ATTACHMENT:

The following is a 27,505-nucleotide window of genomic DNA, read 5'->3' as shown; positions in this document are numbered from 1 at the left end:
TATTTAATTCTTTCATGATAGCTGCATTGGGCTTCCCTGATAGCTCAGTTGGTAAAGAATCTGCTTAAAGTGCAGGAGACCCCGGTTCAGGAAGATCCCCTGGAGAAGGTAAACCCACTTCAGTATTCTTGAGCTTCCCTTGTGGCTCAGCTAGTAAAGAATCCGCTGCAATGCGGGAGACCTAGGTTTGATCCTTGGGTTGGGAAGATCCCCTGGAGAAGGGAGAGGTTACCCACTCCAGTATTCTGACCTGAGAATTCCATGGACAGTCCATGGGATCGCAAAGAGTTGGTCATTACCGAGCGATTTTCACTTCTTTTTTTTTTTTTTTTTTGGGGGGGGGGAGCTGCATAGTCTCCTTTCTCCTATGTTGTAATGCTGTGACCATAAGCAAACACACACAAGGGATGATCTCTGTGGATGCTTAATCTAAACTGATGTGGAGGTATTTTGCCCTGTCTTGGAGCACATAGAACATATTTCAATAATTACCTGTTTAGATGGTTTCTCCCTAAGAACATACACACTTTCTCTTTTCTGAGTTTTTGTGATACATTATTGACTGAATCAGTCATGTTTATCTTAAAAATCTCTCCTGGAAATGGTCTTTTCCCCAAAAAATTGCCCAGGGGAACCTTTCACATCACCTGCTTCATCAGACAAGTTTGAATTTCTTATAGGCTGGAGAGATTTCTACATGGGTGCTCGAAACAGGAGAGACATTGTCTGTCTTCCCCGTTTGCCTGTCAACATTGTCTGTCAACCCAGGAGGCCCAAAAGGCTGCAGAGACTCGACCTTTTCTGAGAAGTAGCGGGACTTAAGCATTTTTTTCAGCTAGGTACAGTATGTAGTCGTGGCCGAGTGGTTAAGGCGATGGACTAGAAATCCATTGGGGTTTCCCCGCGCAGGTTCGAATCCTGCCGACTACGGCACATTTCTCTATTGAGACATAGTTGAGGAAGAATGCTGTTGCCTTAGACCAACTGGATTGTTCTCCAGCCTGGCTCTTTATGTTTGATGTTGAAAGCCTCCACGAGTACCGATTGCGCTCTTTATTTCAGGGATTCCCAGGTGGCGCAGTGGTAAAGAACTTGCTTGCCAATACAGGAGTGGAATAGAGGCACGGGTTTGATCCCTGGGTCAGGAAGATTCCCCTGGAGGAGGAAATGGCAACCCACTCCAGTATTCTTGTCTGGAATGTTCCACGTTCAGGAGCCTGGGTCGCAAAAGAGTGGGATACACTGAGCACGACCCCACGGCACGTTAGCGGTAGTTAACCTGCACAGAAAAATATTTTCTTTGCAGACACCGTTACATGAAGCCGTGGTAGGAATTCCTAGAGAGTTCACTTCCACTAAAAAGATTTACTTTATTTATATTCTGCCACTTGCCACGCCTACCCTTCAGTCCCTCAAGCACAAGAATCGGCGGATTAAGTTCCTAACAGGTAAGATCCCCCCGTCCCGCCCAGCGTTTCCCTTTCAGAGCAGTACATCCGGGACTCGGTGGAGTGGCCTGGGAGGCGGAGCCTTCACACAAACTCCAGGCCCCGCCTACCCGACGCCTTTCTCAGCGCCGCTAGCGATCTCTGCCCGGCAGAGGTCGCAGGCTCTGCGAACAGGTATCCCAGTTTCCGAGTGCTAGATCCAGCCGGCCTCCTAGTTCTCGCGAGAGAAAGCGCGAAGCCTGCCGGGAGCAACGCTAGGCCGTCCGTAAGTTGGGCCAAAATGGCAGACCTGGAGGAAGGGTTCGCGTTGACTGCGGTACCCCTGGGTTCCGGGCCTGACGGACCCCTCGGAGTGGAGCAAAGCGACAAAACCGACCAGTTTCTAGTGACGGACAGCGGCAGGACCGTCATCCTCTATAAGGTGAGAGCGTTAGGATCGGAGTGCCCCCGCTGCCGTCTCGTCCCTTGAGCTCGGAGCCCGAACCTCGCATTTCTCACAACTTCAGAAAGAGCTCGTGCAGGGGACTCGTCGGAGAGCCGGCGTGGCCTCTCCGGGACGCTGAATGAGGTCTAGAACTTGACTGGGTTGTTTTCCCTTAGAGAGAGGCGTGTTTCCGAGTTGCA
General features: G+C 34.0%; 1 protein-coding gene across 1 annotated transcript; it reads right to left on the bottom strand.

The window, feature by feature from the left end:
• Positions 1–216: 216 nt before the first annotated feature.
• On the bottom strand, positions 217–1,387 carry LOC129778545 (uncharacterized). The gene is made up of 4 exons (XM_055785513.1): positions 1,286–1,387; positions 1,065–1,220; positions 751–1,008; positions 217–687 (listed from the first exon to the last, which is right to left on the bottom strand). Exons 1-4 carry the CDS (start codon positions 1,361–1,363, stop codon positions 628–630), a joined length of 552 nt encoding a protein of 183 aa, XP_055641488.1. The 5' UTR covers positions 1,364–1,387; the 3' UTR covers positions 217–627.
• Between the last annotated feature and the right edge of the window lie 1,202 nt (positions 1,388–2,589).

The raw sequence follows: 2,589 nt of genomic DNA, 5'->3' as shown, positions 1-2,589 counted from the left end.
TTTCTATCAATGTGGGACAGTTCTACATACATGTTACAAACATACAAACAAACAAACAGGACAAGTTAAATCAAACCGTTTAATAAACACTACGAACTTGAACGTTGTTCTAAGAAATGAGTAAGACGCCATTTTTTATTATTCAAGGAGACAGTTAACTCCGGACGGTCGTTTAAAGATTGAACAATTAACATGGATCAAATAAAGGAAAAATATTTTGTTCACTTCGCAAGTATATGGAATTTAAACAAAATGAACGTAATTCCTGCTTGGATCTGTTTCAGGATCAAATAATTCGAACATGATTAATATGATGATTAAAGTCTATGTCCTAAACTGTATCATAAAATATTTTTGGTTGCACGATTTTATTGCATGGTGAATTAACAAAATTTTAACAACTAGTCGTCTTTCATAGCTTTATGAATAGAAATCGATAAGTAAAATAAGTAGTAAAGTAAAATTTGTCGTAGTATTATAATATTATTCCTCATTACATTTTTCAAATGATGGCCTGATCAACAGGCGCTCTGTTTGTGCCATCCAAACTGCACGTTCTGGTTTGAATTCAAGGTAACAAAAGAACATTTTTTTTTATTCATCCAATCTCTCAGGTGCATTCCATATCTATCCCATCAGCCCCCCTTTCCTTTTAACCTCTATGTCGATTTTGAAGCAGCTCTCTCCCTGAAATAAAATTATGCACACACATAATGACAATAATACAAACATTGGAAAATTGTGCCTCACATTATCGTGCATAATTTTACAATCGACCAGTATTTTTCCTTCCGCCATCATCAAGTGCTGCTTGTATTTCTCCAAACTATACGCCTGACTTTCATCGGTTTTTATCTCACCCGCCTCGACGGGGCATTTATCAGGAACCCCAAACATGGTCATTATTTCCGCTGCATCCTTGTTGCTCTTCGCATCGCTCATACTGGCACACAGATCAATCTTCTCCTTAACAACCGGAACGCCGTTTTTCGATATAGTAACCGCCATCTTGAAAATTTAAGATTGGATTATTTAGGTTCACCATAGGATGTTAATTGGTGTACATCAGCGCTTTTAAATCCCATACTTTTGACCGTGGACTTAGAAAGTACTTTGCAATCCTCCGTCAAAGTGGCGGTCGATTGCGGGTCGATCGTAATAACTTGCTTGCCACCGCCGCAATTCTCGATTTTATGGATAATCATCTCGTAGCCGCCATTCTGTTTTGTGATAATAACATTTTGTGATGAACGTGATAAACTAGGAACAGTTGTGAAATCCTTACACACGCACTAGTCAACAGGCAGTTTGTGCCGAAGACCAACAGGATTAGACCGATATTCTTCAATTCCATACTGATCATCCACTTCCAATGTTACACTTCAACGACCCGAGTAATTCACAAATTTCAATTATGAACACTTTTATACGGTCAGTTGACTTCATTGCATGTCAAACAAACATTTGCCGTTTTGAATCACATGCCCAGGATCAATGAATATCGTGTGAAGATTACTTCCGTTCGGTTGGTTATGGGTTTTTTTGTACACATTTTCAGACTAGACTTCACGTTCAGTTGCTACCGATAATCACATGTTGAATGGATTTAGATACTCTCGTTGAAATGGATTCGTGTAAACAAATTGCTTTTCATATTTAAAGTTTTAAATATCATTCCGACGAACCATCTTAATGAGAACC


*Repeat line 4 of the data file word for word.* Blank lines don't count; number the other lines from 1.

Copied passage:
The window, feature by feature from the left end: